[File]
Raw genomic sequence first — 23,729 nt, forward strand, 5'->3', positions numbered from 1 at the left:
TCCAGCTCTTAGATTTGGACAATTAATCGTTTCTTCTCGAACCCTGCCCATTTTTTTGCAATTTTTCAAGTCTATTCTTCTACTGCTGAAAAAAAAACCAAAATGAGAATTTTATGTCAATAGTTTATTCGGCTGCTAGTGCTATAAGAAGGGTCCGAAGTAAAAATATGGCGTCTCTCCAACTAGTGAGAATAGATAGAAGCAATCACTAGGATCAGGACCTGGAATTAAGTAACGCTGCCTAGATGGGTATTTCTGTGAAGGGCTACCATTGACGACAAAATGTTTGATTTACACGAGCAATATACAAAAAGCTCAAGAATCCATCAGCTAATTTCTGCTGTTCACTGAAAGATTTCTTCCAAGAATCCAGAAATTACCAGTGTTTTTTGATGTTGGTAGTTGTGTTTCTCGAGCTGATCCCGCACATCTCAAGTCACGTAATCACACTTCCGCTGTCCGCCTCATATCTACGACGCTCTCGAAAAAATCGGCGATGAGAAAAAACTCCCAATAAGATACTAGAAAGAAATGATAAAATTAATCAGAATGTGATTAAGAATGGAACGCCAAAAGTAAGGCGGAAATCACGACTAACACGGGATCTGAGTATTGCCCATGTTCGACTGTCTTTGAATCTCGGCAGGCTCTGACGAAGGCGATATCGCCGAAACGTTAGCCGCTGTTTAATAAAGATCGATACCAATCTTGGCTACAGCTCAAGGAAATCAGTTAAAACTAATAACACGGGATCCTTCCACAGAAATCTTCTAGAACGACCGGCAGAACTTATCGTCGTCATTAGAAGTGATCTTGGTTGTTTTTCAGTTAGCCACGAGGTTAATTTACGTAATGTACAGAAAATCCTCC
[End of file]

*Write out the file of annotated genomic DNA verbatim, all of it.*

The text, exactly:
Raw genomic sequence first — 23,729 nt, forward strand, 5'->3', positions numbered from 1 at the left:
TCCAGCTCTTAGATTTGGACAATTAATCGTTTCTTCTCGAACCCTGCCCATTTTTTTGCAATTTTTCAAGTCTATTCTTCTACTGCTGAAAAAAAAACCAAAATGAGAATTTTATGTCAATAGTTTATTCGGCTGCTAGTGCTATAAGAAGGGTCCGAAGTAAAAATATGGCGTCTCTCCAACTAGTGAGAATAGATAGAAGCAATCACTAGGATCAGGACCTGGAATTAAGTAACGCTGCCTAGATGGGTATTTCTGTGAAGGGCTACCATTGACGACAAAATGTTTGATTTACACGAGCAATATACAAAAAGCTCAAGAATCCATCAGCTAATTTCTGCTGTTCACTGAAAGATTTCTTCCAAGAATCCAGAAATTACCAGTGTTTTTTGATGTTGGTAGTTGTGTTTCTCGAGCTGATCCCGCACATCTCAAGTCACGTAATCACACTTCCGCTGTCCGCCTCATATCTACGACGCTCTCGAAAAAATCGGCGATGAGAAAAAACTCCCAATAAGATACTAGAAAGAAATGATAAAATTAATCAGAATGTGATTAAGAATGGAACGCCAAAAGTAAGGCGGAAATCACGACTAACACGGGATCTGAGTATTGCCCATGTTCGACTGTCTTTGAATCTCGGCAGGCTCTGACGAAGGCGATATCGCCGAAACGTTAGCCGCTGTTTAATAAAGATCGATACCAATCTTGGCTACAGCTCAAGGAAATCAGTTAAAACTAATAACACGGGATCCTTCCACAGAAATCTTCTAGAACGACCGGCAGAACTTATCGTCGTCATTAGAAGTGATCTTGGTTGTTTTTCAGTTAGCCACGAGGTTAATTTACGTAATGTACAGAAAATCCTCC